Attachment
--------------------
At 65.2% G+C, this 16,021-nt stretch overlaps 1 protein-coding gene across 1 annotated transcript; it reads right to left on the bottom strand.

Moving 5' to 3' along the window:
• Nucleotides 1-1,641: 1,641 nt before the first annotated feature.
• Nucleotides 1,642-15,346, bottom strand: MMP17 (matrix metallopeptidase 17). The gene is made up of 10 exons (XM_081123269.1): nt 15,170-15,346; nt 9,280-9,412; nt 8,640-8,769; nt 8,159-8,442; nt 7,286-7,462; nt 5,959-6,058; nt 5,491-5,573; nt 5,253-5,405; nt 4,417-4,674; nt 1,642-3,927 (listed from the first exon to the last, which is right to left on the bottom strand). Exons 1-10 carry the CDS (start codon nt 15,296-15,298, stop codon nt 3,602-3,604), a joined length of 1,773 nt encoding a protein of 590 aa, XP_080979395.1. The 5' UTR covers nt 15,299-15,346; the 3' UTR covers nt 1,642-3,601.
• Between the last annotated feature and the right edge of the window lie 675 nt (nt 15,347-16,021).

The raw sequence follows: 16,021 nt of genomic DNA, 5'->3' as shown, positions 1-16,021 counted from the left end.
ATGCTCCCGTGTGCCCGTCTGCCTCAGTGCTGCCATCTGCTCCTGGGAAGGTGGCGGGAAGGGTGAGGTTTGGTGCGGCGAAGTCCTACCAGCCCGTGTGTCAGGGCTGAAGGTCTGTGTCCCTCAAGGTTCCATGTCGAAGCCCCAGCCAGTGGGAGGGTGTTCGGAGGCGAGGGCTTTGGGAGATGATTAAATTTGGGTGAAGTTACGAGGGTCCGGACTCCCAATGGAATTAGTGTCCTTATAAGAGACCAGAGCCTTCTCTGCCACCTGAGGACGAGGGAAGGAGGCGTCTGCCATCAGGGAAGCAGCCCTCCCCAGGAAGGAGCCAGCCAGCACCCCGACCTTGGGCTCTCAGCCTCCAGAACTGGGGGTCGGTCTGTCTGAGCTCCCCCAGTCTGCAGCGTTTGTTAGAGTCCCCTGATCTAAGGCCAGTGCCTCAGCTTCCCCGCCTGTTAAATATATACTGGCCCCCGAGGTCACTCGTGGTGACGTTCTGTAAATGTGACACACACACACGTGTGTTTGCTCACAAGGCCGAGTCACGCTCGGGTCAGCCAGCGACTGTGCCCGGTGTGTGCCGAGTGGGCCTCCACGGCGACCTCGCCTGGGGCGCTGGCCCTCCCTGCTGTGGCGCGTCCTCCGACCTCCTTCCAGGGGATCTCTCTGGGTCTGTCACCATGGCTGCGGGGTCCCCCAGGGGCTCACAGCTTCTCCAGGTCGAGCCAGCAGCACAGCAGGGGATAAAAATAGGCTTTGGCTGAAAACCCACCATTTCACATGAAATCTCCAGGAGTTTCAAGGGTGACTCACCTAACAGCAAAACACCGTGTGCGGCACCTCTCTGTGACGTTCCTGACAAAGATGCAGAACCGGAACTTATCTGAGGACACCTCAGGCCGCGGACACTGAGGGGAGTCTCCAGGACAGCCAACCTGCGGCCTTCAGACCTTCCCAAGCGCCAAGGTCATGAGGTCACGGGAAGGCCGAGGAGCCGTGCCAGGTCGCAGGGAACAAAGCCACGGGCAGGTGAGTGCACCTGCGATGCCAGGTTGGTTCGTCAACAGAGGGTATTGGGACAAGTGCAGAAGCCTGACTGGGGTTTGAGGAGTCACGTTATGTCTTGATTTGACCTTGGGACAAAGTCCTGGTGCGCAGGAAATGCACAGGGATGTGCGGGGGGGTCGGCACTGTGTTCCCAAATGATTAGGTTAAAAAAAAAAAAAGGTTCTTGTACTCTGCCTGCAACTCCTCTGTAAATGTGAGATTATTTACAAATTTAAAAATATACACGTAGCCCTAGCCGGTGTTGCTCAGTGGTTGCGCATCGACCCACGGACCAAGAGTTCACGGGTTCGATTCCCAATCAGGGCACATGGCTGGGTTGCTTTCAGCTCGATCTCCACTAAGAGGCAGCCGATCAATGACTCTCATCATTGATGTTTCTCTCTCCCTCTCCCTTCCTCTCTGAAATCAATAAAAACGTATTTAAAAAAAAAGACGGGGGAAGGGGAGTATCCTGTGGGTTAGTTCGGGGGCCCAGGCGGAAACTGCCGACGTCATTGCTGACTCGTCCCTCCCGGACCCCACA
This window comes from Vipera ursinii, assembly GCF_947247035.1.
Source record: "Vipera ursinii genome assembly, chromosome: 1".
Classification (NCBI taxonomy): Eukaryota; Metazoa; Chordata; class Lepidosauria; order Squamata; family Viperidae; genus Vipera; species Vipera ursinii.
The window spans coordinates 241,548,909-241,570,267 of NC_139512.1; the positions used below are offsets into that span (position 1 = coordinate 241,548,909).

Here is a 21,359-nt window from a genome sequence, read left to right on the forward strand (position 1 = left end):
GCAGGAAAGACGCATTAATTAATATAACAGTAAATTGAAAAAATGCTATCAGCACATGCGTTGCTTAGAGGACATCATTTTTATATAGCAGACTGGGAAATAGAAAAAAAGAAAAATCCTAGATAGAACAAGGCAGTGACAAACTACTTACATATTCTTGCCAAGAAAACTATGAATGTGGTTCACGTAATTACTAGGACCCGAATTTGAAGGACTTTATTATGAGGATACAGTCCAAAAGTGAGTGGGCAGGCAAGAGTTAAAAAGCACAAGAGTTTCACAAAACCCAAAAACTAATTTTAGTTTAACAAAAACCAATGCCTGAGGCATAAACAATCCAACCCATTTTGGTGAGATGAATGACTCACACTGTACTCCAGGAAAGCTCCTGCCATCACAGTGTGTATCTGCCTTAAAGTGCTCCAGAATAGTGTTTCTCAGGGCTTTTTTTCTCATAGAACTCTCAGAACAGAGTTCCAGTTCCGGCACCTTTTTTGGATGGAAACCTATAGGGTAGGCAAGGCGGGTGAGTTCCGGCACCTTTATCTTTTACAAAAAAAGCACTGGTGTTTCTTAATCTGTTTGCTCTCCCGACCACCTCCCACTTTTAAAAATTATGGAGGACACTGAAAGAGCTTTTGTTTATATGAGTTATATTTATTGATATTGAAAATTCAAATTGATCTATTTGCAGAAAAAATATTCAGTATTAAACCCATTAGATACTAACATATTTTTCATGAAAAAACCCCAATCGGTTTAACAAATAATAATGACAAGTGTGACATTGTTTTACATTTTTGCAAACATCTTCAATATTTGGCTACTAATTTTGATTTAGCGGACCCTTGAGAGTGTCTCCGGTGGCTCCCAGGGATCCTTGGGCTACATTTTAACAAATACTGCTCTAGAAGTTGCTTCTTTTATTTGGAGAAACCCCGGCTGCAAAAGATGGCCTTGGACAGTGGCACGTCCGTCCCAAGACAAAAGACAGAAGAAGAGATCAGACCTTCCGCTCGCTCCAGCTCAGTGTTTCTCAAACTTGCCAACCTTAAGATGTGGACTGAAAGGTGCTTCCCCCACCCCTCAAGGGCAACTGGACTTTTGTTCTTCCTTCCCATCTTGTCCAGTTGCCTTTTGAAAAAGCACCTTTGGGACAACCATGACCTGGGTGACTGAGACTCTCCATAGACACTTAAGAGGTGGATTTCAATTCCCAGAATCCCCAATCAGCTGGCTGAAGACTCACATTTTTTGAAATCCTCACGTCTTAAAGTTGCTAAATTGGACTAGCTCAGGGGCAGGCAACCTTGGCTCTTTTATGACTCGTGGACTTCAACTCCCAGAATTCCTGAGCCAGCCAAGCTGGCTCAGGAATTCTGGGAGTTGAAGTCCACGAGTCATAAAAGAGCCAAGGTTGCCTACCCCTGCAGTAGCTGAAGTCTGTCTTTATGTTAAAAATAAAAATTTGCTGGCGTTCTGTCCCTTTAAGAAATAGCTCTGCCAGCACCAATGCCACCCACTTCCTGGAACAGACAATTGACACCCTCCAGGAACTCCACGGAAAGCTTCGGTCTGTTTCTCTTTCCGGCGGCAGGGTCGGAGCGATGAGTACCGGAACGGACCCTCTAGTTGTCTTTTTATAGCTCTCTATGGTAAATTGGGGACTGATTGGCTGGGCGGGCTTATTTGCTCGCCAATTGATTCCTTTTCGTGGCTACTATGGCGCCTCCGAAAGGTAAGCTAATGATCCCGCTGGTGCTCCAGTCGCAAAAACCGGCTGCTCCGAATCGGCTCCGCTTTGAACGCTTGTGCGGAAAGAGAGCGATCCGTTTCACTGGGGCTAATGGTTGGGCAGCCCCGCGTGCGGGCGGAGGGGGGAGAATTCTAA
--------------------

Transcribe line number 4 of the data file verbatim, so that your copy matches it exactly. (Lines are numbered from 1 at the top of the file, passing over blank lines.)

• Nucleotides 1,642-15,346, bottom strand: MMP17 (matrix metallopeptidase 17). The gene is made up of 10 exons (XM_081123269.1): nt 15,170-15,346; nt 9,280-9,412; nt 8,640-8,769; nt 8,159-8,442; nt 7,286-7,462; nt 5,959-6,058; nt 5,491-5,573; nt 5,253-5,405; nt 4,417-4,674; nt 1,642-3,927 (listed from the first exon to the last, which is right to left on the bottom strand). Exons 1-10 carry the CDS (start codon nt 15,296-15,298, stop codon nt 3,602-3,604), a joined length of 1,773 nt encoding a protein of 590 aa, XP_080979395.1. The 5' UTR covers nt 15,299-15,346; the 3' UTR covers nt 1,642-3,601.